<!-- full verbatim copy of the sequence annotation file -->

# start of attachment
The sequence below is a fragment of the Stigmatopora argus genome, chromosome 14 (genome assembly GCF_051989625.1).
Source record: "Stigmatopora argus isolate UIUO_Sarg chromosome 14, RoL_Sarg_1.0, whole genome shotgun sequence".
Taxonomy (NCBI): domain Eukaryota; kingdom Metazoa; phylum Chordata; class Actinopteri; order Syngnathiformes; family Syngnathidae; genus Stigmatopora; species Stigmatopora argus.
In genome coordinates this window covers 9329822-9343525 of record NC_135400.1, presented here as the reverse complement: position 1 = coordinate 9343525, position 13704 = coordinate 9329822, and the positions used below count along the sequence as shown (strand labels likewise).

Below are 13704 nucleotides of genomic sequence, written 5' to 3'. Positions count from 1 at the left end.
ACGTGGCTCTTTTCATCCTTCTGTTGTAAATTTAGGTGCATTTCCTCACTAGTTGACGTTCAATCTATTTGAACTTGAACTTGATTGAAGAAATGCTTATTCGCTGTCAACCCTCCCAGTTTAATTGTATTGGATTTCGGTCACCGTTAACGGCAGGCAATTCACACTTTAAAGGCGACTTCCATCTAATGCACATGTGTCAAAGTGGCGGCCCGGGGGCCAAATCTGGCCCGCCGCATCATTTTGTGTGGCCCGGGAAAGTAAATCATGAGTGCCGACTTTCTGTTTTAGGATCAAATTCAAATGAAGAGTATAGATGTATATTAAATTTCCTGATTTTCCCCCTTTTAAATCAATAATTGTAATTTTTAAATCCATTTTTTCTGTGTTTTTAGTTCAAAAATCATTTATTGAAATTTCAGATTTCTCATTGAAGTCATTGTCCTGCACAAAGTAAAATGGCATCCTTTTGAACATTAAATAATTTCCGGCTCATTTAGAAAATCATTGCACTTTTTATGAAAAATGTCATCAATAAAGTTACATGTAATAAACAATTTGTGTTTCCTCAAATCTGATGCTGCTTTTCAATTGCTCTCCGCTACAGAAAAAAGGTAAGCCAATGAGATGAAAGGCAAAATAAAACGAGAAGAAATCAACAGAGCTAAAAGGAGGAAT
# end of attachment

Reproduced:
The sequence below is a fragment of the Stigmatopora argus genome, chromosome 14 (genome assembly GCF_051989625.1).
Source record: "Stigmatopora argus isolate UIUO_Sarg chromosome 14, RoL_Sarg_1.0, whole genome shotgun sequence".
Taxonomy (NCBI): domain Eukaryota; kingdom Metazoa; phylum Chordata; class Actinopteri; order Syngnathiformes; family Syngnathidae; genus Stigmatopora; species Stigmatopora argus.
In genome coordinates this window covers 9329822-9343525 of record NC_135400.1, presented here as the reverse complement: position 1 = coordinate 9343525, position 13704 = coordinate 9329822, and the positions used below count along the sequence as shown (strand labels likewise).

Below are 13704 nucleotides of genomic sequence, written 5' to 3'. Positions count from 1 at the left end.
ACGTGGCTCTTTTCATCCTTCTGTTGTAAATTTAGGTGCATTTCCTCACTAGTTGACGTTCAATCTATTTGAACTTGAACTTGATTGAAGAAATGCTTATTCGCTGTCAACCCTCCCAGTTTAATTGTATTGGATTTCGGTCACCGTTAACGGCAGGCAATTCACACTTTAAAGGCGACTTCCATCTAATGCACATGTGTCAAAGTGGCGGCCCGGGGGCCAAATCTGGCCCGCCGCATCATTTTGTGTGGCCCGGGAAAGTAAATCATGAGTGCCGACTTTCTGTTTTAGGATCAAATTCAAATGAAGAGTATAGATGTATATTAAATTTCCTGATTTTCCCCCTTTTAAATCAATAATTGTAATTTTTAAATCCATTTTTTCTGTGTTTTTAGTTCAAAAATCATTTATTGAAATTTCAGATTTCTCATTGAAGTCATTGTCCTGCACAAAGTAAAATGGCATCCTTTTGAACATTAAATAATTTCCGGCTCATTTAGAAAATCATTGCACTTTTTATGAAAAATGTCATCAATAAAGTTACATGTAATAAACAATTTGTGTTTCCTCAAATCTGATGCTGCTTTTCAATTGCTCTCCGCTACAGAAAAAAGGTAAGCCAATGAGATGAAAGGCAAAATAAAACGAGAAGAAATCAACAGAGCTAAAAGGAGGAAT